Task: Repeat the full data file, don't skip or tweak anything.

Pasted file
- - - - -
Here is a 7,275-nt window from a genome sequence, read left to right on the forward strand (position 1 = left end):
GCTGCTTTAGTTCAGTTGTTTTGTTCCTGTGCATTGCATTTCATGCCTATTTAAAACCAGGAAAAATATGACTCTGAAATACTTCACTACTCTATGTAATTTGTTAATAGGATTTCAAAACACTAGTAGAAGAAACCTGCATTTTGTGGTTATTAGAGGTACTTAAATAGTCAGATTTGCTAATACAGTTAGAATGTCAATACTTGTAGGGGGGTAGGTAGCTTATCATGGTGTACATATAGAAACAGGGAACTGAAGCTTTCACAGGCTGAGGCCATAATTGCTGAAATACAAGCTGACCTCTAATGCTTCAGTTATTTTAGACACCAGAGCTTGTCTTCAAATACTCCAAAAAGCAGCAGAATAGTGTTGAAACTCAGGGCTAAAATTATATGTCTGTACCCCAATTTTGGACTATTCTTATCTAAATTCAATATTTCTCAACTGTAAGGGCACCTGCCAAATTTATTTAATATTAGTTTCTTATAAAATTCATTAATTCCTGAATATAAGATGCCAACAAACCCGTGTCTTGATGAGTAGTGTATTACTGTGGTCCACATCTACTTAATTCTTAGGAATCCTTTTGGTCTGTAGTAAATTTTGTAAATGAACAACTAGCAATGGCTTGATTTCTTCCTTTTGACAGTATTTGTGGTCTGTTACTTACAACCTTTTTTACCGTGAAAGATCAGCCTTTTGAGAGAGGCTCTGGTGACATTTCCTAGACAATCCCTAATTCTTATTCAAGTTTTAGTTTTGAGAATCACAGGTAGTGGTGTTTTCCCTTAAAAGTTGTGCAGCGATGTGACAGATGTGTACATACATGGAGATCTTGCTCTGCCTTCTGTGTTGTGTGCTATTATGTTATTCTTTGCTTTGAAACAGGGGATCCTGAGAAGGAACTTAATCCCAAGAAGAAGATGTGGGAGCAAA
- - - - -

Here is a 7,275-nt window from a genome sequence, read left to right on the forward strand (position 1 = left end):
GCTGCTTTAGTTCAGTTGTTTTGTTCCTGTGCATTGCATTTCATGCCTATTTAAAACCAGGAAAAATATGACTCTGAAATACTTCACTACTCTATGTAATTTGTTAATAGGATTTCAAAACACTAGTAGAAGAAACCTGCATTTTGTGGTTATTAGAGGTACTTAAATAGTCAGATTTGCTAATACAGTTAGAATGTCAATACTTGTAGGGGGGTAGGTAGCTTATCATGGTGTACATATAGAAACAGGGAACTGAAGCTTTCACAGGCTGAGGCCATAATTGCTGAAATACAAGCTGACCTCTAATGCTTCAGTTATTTTAGACACCAGAGCTTGTCTTCAAATACTCCAAAAAGCAGCAGAATAGTGTTGAAACTCAGGGCTAAAATTATATGTCTGTACCCCAATTTTGGACTATTCTTATCTAAATTCAATATTTCTCAACTGTAAGGGCACCTGCCAAATTTATTTAATATTAGTTTCTTATAAAATTCATTAATTCCTGAATATAAGATGCCAACAAACCCGTGTCTTGATGAGTAGTGTATTACTGTGGTCCACATCTACTTAATTCTTAGGAATCCTTTTGGTCTGTAGTAAATTTTGTAAATGAACAACTAGCAATGGCTTGATTTCTTCCTTTTGACAGTATTTGTGGTCTGTTACTTACAACCTTTTTTACCGTGAAAGATCAGCCTTTTGAGAGAGGCTCTGGTGACATTTCCTAGACAATCCCTAATTCTTATTCAAGTTTTAGTTTTGAGAATCACAGGTAGTGGTGTTTTCCCTTAAAAGTTGTGCAGCGATGTGACAGATGTGTACATACATGGAGATCTTGCTCTGCCTTCTGTGTTGTGTGCTATTATGTTATTCTTTGCTTTGAAACAGGGGATCCTGAGAAGGAACTTAATCCCAAGAAGAAGATGTGGGAGCAAA